The common uses of disinfectants contribute to the development of antimicrobial resistance to these agents, and there is therefore a need to search for new surfactants which efficiently overcome pathogenic microorganisms. The aim of this work is to study the biological activity against pathogenic bacteria of the series of gemini quaternary ammonium salts having betaine-based ester-type alkyl chain arrangements. The tested bacterial strains (E. coli, P. aeruginosa, S. aureus, S. epidermidis) are inhabitants of human that commonly contaminate industrial as well as clinical environment and might be the cause of digestive, urinary, or respiratory system infections.

Materials and methods

Chemicals

The structure of the gemini quaternary ammonium salts (QAS), synthesized at the Department of Chemistry, Technical University of Wroclaw, Poland, as described (Obłąk et al., 2013), is shown in Fig. 1.

Figure 1.

Chemical structures of the investigated gemini quaternary ammonium salts, derivatives of N,N,N',N'-tetramethylethylenediamine (TMEG-n Cl: N,N'-Bis[2-(n-alkyloxy)-2-oxoethyl]-N,N,N',N'-tetramethylethylenediammonium dichlorides or TMEG-n Br: N,N'-Bis[2-(n-alkyloxy)-2-oxoethyl]-N,N,N',N'-tetramethylethylenediammonium dibromides) or N,N,N',N'-tetramethyl-1,3-propanediamine (TMPG-n Cl: N,N'-Bis[2-(n-alkyloxy)-2-oxoethyl]-N,N,N',N'-tetramethyl-1,3-propanediammonium dichlorides or TMPG-n Br: N,N'-Bis[2-(n-alkyloxy)-2-oxoethyl]-N,N,N',N'-tetramethyl-1,3-propanediammonium dibromides).

Strains

In the present study, we used the following reference strains: Staphylococcus aureus ATCC 6538, Escherichia coli ATCC 11229, Pseudomonas aeruginosa ATCC 27853, Staphylococcus epidermidis ATCC 35984 and Pseudomonas aeruginosa PAO1, Saccharomyces cerevisiae ∑1278b, Salmonella Typhimurium TA98 and TA100 as well as clinical E. coli ESBL(+) 434 isolated from the urinary tract infection.

Minimal inhibitory concentration (MIC)

The antimicrobial activity of gemini-QAS was tested against the reference bacterial strains: E. coli ATCC 11229, S. aureus ATCC 6538, P. aeruginosa ATCC 27853, and the clinical strain E. coli 434 ESBL(+). The values of the MIC were determined using the dilution of microarrays recommended by CLSI (NCCLS, M7-A5). Overnight bacterial cultures were suspended in physiologic salt solution (0.5 McF) and diluted 1000 times (105 CFU mL−1). Bacterial suspensions (10 μL) were added into the wells of the microplate containing serial dilutions (1–800 μM) of tested compounds and filled with 100 μL of LB medium (1% yeast extract, 1% tryptone, 0.5% NaCl). Plates were incubated aerobically for 24 h at 37 °C. As a growth control, a suspension of bacteria in LB medium without the compounds was used, sterile control – LB medium without microorganisms, and the blank control (cut off) – a suspension of bacteria in physiologic salt solution. Dilution of each control and tested compounds was performed in duplicate. The MIC values were determined spectrophotometrically [optical density at λ = 550 nm was measured using Asys Hitachi 340, Driver version: 4.02 (Biogenet, Poland)].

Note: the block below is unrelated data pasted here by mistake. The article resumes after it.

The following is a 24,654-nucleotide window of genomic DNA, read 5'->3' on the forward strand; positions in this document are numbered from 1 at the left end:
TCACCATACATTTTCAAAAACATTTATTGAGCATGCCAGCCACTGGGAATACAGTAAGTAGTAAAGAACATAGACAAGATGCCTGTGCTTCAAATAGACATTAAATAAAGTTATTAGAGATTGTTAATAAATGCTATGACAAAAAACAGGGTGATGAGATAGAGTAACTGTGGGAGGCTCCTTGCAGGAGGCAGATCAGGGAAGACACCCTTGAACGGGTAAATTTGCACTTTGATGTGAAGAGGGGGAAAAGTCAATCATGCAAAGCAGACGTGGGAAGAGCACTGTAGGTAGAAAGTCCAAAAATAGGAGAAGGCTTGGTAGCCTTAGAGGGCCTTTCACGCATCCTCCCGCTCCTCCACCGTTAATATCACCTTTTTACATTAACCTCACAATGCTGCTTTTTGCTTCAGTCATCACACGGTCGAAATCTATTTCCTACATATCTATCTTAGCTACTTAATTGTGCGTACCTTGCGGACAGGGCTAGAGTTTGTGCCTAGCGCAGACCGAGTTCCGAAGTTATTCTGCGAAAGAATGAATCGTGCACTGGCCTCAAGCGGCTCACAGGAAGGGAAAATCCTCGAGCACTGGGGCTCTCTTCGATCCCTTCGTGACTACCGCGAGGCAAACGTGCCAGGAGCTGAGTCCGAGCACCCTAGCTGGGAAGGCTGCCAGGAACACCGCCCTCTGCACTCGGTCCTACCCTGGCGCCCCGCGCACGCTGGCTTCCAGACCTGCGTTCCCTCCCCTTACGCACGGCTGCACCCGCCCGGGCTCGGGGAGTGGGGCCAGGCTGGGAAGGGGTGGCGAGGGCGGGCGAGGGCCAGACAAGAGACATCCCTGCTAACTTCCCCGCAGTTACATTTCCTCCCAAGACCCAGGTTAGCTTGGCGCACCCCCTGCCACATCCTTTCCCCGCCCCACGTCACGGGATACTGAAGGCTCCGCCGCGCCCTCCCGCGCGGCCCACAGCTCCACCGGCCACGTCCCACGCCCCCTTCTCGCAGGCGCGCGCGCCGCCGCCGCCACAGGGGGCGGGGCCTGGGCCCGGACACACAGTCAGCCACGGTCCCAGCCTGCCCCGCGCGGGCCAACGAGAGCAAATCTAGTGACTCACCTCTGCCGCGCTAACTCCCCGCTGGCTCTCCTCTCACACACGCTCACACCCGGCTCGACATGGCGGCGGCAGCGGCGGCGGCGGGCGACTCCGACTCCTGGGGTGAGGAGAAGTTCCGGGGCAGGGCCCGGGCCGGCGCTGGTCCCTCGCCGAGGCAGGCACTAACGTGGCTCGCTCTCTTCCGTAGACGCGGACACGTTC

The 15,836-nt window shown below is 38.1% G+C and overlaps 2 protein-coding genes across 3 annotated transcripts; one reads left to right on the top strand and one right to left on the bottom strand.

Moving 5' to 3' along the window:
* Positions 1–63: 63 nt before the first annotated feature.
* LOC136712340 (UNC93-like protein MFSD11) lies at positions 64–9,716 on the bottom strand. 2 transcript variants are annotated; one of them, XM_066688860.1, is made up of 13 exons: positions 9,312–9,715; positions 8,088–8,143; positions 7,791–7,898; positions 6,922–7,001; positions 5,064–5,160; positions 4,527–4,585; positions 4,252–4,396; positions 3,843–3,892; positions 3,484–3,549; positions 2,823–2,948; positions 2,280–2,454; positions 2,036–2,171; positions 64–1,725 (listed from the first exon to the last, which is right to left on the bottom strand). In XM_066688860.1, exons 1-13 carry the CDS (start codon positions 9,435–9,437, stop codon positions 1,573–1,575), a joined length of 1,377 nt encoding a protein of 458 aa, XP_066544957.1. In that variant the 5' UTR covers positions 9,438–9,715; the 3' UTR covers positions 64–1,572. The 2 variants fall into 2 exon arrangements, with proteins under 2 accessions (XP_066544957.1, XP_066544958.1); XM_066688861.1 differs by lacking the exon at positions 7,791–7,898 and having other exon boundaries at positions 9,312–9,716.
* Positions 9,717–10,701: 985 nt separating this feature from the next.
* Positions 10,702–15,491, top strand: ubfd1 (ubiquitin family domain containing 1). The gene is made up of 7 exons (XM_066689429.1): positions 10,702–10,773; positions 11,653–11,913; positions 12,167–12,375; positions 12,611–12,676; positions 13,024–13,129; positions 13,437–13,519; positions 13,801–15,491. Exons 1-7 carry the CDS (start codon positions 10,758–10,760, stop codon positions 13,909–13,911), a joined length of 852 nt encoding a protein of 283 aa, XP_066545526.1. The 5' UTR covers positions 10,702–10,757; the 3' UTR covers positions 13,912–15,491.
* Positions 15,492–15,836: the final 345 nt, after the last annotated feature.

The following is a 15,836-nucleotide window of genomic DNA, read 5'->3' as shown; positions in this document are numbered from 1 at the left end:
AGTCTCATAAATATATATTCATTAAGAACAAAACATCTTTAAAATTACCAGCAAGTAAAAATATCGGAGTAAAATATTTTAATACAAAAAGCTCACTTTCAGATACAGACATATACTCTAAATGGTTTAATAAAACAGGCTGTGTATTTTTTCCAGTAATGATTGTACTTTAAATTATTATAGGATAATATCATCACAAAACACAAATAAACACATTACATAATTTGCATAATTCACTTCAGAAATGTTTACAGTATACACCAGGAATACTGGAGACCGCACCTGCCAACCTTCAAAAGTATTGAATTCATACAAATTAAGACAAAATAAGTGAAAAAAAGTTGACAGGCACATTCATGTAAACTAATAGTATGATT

Adhesion assay

For adhesion inhibition, 100 μL of tested gemini-QAS in various concentrations was added to the microplate, incubated for 2 h at 37 °C with agitation (3.33 Hz), and washed with distilled water. One hundred microlitre of bacterial (P. aeruginosa, S. epidermidis) suspension (OD 0.6) was added to the microplate, incubated for 2 h at 37 °C with agitation (3.33 Hz), and washed twice. One hundred microlitre of 0.1% crystal violet (CV) was added, and after 5 min, microplate was washed three times. The absorbed CV was dissolved in the mixture of 100% isopropanol, 50 mM HCl, and 1% SDS. Absorbance was measured at λ = 590 nm.

Biofilm disruption test